The raised pilothouse was everything you'd expect from a yacht designed by experienced offshore skippers. The dashboard wrapped across from a chart table which was positioned to port, past the array of electronic monitors and the teak-rimmed wheel, to a console at the skipper's right elbow, that's thoughtfully provided to hold everything from binoculars to a chart guide to a mug of tea. Dual Navigator helm seats sit forward of an L-shaped settee that could convert to a pilot berth offshore. Finishing off the pilothouse was a cabinet to starboard with a Vintec wine fridge and Vitrifrigo ice maker. Port and starboard pilothouse doors provided ease of access onto each side deck and great natural ventilation.
Skippers also appreciated the great visibility in the pilothouse, as the saloon was not closed off, allowing both aft corners of the yacht to be seen from the pilothouse for easier docking. In addition to the ability to have a peek out either teak-faced pilothouse doors as required. Keep in mind also her bow thruster, wireless docking remote, and cockpit control station all assisted in making docking a hassle-free experience.
Adjacent the helm station, to starboard, was a staircase down to the forward staterooms offering a two-cabin, single-head arrangement. Forward, the VIP stateroom offered a centreline island double bed, two realistically sized hanging lockers, and direct/private access to a spacious head with an enclosed shower. Aft and to port is the guest cabin which was fitted with over and under-bunk beds, which allowed room for a hanging locker. An internal pocket slider door maximized cabin space.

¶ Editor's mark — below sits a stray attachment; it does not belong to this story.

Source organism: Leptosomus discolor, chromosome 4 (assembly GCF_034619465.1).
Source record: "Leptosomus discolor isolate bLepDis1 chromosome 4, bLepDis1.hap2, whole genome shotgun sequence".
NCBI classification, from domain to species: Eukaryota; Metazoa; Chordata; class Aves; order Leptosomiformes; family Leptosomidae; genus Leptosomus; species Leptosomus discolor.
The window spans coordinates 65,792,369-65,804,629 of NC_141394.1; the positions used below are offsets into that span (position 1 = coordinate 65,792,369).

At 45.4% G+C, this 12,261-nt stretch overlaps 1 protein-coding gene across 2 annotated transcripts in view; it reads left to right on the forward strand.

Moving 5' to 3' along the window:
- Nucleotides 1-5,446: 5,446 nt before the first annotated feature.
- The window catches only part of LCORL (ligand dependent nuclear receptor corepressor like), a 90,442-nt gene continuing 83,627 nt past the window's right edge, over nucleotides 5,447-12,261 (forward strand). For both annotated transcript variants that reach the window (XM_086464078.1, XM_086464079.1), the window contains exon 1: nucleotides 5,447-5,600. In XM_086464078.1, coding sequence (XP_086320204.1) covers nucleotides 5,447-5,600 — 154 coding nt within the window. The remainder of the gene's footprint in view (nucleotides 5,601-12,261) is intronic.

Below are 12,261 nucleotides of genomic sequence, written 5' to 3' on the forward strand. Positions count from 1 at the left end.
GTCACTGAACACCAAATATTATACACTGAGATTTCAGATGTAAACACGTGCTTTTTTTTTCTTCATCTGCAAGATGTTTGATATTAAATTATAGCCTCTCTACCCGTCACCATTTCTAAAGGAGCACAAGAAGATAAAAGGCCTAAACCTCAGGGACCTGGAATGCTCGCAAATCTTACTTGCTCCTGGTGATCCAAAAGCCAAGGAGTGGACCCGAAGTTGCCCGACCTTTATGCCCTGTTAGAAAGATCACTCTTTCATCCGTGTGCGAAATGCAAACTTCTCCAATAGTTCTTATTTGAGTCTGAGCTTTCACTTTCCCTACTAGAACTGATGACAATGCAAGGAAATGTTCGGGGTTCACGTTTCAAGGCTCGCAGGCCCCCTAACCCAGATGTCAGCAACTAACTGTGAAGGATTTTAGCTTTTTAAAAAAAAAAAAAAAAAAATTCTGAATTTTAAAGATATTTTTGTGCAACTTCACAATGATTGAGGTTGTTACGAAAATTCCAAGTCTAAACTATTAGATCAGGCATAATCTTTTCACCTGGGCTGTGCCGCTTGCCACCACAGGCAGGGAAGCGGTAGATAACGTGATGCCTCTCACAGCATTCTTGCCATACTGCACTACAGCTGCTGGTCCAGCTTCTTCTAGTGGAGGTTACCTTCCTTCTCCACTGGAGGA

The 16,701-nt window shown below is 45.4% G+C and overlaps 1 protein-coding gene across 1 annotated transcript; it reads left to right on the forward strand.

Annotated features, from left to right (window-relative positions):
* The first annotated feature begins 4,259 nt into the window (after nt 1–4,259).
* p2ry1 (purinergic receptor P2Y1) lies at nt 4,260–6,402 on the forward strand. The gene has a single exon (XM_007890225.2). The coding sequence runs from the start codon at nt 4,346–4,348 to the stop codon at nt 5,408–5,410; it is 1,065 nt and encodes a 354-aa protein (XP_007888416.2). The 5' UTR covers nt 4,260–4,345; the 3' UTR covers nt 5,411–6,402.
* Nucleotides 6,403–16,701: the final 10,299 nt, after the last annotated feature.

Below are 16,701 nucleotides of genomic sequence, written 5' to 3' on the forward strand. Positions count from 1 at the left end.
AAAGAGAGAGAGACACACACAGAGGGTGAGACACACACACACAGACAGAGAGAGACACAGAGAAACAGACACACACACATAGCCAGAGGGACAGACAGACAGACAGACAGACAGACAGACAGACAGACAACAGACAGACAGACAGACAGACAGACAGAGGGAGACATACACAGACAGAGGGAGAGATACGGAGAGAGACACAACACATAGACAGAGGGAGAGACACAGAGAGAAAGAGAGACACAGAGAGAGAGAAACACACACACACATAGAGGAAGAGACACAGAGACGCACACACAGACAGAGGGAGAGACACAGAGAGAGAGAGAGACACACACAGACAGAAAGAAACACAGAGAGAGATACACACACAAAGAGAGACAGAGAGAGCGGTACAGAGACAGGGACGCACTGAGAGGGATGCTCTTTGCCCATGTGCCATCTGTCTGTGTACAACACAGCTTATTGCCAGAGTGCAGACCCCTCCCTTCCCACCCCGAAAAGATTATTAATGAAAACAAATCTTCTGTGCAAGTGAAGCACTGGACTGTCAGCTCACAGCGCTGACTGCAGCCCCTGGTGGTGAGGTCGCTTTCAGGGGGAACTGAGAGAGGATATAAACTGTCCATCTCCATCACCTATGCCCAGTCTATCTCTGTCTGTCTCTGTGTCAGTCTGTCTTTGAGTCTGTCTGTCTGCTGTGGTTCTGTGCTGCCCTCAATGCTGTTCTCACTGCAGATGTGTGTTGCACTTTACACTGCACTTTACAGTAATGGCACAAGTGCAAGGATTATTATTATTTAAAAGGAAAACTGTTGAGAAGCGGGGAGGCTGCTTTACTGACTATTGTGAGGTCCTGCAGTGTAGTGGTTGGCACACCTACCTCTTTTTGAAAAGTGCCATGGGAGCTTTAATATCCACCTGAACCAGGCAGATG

Mid-ships adjacent to the galley to starboard, steps led down to the master stateroom - which therefore had its own private entry. The master cabin took advantage of the vessel's full beam. The athwartship queen berth was set into a padded headboard between two built-in nightstands, and the rear bulkhead had an array of drawers and louvre door cabinets. The master head, equipped with a large enclosed shower stall, ran along the starboard side with, need I say, more drawers for toiletries and lockers for towels.
Up on the flybridge, the helm and seating areas were protected by a beautifully finished stainless steel top frame with a fabric cover. The fiberglass bridge console had a single Raymarine monitor plus the engine screens, a stainless steel destroyer wheel, and a settee that wrapped around two tables for easy egress. Unlike some low-backed settees, this one had a comfortable high back for support on long trips.
Here's another thoughtful touch: a watertight hatch in the console not only provided light and fresh air to the pilothouse but also offered an easy way to pass a tray of 'toasties' to the bridge. Aft, the boat deck was surrounded by beautifully welded double stainless steel rails, and there was ample room for the Carbie C-10 RIB tender and water toys, launched with a Davco 350kg Crane.